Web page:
May 15, 2014  |  Uncategorized

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In the midst of a prolonged cycle of deep indulgence of saccharine Pop imagery in the art world (we’re guilty as charged ourselves), British painter Glenn Brown provides the antidote with his utterly masterful expressionist works currently on display in an eponymous show that opened last week at Gagosian Gallery in NYC.

“I like my paintings to have one foot in the grave, to be not quite of this world. For me they exist in a dream world, a world that is made up of all the accumulated images stored in our subconscious that coagulate and mutate when we sleep.”

—Glenn Brown

Mining art history and popular culture, Brown has created an artistic language that transcends time and pictorial conventions. His mannerist impulses stem from a desire to breathe new life into the extremities of historical form. Through reference, appropriation, and investigation, he presents a contemporary reading of images new and remembered. Borrowed figures and landscapes are subjected to a thoughtful and extended process of development in which they gradually transform into compelling, exuberant entities. In sophisticated compositions that fuse diverse histories—the Renaissance, Impressionism, Surrealism—Brown creates a space where the abstract and the visceral, the rational and irrational, the beautiful and grotesque, churn in a dizzying amalgamation of reference and form.

In paintings completed over the last three years, including some of his largest works to date, Brown confronts traditional subjects of still life and portraiture. With characteristically fleshy textures beneath remarkably flat and glossy surfaces, the scenes evoke traditional memento mori. Measuring over ten feet in width and taking the title of Salvador Dalí’s 1936 painting, Necrophiliac Springtime (2013) is a meticulous arrangement of decaying yet inexplicably steaming flowers made giant against the backdrop of a haunting landscape, their intense aroma suggested by diaphanous wisps curling into the night sky. Through scrutiny and amplification, Brown displaces motifs from their original context. Acidic, elongated portraits of elderly, saintly men are unnatural yet familiar. A reclining nude is turned on its end, while a succulent piece of meat is executed in grisaille. In these ardently painted visions, Brown transforms Rococo, Baroque, and Expressionist sources into compelling contemporary narratives. The Death of the Virgin (2012) depicts a swath of figures in the grip of an amorphous specter. The marble-textured forms are set against a black, ominous void, a reimagining of a François Boucher sketch of the Rape of Persephone; the painting also appropriates the black-and-white palette of Pieter Bruegel the Elder’s sixteenth-century Death of the Virgin. With each subject suspended in isolation, Brown offers a vividness that suggests the spiritual and invites contemplation.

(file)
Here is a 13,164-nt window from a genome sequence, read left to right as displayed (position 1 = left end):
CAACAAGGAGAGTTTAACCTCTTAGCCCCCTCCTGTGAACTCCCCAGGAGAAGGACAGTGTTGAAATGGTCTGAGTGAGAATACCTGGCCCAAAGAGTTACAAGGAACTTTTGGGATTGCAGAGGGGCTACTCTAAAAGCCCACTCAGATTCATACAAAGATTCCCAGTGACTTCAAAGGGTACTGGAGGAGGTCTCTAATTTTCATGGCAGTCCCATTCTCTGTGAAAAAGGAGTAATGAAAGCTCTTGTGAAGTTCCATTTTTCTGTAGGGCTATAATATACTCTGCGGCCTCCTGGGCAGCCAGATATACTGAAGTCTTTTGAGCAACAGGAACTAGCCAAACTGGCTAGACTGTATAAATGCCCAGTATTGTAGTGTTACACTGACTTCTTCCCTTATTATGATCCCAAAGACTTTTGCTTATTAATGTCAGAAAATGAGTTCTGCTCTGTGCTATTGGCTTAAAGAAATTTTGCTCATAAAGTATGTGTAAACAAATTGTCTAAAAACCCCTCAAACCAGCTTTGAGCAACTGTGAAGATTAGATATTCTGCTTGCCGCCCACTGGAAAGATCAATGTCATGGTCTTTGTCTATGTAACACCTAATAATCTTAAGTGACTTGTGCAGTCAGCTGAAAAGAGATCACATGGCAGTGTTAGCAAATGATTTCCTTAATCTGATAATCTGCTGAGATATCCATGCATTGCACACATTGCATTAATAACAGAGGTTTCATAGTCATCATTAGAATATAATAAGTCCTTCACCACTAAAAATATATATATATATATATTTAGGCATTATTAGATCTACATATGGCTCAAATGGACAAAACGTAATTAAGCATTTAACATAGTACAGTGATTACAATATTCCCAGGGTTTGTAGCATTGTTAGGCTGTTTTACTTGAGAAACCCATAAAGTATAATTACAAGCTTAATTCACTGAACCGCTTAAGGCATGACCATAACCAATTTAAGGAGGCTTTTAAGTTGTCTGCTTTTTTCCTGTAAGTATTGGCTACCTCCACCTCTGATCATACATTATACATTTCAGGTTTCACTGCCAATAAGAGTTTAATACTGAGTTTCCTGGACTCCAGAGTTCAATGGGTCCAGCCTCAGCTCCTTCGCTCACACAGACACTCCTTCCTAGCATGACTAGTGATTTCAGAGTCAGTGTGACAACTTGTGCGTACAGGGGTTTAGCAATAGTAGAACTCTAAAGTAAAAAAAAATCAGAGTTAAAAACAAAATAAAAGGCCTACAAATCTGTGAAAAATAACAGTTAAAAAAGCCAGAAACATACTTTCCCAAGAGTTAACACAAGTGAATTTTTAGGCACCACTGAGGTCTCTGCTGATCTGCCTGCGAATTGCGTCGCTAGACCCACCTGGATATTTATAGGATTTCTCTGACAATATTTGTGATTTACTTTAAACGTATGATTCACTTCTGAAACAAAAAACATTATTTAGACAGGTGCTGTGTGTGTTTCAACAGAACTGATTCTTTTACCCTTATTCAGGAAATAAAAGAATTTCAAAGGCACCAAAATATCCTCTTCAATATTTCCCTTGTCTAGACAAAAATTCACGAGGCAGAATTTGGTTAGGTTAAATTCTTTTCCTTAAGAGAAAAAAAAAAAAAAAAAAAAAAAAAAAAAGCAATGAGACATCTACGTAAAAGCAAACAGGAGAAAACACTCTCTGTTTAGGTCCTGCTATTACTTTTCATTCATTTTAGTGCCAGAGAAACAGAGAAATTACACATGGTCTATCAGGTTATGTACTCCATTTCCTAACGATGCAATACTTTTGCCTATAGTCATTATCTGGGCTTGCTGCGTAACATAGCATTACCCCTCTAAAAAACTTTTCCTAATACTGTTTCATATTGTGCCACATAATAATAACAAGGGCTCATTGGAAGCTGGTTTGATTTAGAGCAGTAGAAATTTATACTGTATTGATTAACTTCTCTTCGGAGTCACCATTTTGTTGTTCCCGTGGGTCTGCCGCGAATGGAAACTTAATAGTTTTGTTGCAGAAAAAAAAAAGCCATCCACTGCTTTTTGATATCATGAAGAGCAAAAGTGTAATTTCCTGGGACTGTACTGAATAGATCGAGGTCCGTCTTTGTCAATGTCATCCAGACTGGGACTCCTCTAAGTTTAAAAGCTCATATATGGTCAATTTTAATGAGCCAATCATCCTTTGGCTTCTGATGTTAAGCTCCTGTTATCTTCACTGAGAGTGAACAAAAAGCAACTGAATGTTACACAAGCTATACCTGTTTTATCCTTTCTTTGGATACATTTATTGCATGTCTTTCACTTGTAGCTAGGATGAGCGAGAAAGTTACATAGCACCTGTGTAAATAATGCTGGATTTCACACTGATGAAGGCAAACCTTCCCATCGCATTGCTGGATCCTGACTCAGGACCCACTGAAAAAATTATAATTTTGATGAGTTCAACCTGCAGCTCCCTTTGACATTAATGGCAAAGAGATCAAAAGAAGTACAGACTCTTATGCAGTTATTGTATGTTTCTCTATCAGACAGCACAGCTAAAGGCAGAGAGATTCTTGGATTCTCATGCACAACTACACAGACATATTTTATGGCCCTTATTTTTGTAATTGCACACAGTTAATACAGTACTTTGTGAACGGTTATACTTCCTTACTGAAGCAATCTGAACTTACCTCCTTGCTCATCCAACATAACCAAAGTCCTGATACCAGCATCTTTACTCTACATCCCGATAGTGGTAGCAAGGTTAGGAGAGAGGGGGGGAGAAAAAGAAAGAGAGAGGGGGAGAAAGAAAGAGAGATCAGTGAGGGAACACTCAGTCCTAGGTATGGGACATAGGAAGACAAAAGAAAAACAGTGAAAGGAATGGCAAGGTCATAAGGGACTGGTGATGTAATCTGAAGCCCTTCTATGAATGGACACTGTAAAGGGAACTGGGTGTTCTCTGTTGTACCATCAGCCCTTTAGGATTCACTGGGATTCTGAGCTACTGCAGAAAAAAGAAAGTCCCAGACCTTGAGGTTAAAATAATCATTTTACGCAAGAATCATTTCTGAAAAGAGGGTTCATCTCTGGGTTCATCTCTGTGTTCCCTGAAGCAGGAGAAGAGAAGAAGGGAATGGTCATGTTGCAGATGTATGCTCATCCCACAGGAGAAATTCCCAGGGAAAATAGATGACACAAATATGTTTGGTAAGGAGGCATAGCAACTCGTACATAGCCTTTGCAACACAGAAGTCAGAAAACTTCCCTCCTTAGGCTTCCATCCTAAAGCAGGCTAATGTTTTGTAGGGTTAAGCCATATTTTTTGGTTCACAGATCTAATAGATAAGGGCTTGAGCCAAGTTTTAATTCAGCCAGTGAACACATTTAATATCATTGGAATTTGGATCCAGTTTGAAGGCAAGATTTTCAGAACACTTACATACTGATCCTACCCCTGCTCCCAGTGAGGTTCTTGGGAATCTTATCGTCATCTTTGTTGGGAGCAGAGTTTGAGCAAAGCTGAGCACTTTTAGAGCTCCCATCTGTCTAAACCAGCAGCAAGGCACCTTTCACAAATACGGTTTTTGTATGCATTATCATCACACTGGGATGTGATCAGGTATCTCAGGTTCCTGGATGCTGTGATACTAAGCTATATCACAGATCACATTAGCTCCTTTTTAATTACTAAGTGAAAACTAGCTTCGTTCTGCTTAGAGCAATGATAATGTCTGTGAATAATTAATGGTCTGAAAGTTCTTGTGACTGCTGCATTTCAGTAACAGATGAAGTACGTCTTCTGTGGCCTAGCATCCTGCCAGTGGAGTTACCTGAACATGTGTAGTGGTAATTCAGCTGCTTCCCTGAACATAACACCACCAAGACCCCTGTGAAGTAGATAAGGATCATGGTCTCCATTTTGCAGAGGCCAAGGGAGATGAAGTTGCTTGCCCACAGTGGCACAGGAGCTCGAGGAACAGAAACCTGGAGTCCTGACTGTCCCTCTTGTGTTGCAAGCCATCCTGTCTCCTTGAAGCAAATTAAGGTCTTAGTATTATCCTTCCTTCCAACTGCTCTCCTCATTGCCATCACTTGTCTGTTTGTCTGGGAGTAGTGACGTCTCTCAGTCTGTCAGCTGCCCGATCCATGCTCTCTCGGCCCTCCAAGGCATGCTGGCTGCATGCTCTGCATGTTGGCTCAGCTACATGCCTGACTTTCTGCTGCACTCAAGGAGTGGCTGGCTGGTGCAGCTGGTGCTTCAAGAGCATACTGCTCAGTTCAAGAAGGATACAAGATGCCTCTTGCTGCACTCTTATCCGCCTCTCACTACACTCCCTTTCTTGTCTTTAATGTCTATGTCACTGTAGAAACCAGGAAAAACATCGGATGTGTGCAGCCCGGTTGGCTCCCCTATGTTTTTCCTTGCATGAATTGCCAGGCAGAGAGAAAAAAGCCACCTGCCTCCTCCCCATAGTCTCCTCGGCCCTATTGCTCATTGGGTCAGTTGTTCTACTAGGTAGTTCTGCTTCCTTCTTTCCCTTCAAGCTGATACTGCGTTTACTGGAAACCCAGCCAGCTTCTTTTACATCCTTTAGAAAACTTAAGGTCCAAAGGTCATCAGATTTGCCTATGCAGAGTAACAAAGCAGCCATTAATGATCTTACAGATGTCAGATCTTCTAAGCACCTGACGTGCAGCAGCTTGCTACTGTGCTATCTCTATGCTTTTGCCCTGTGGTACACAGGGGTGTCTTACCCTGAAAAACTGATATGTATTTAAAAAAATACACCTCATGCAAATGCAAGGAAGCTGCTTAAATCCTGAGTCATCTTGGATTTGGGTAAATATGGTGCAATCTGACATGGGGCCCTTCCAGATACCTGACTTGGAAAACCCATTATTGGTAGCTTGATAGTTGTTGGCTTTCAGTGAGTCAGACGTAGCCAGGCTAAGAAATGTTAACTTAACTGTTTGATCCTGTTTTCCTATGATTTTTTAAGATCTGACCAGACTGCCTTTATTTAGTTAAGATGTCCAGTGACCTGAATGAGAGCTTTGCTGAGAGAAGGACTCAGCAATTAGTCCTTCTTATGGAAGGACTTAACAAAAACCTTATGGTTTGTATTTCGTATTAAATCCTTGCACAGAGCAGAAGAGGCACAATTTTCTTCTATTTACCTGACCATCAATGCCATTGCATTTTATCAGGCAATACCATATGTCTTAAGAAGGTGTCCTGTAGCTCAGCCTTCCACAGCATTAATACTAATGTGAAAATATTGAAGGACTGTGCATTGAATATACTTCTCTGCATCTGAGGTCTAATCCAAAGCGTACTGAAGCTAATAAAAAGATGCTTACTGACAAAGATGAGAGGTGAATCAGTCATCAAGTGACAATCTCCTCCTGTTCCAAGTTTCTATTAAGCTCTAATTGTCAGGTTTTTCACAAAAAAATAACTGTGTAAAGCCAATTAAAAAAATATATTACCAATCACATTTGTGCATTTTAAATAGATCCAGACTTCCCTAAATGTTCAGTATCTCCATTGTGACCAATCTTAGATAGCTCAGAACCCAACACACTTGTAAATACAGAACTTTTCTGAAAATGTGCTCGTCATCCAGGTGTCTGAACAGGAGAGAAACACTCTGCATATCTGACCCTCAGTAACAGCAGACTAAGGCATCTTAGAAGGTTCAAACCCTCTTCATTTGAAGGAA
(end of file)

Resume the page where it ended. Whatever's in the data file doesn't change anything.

Brown’s characteristic sculptures—deliquescing forms comprised of thickly layered oil paint in an agitated palette of acid and earthy tones—are taken to ambitious new levels in a twelve-foot-wide woman’s torso, his largest sculpture to date. In other new works, he takes existing antique bronze figures and playfully masks them in thick brushstrokes that evoke the obsessive paint layering of Frank Auerbach. Bronze limbs protrude, allowing glimpses of the sculptures which have been all but overtaken by glutinous layers of paint. Overwhelming the found object, Brown creates a pastiche of old and new, figurative and abstract, painting and sculpture.

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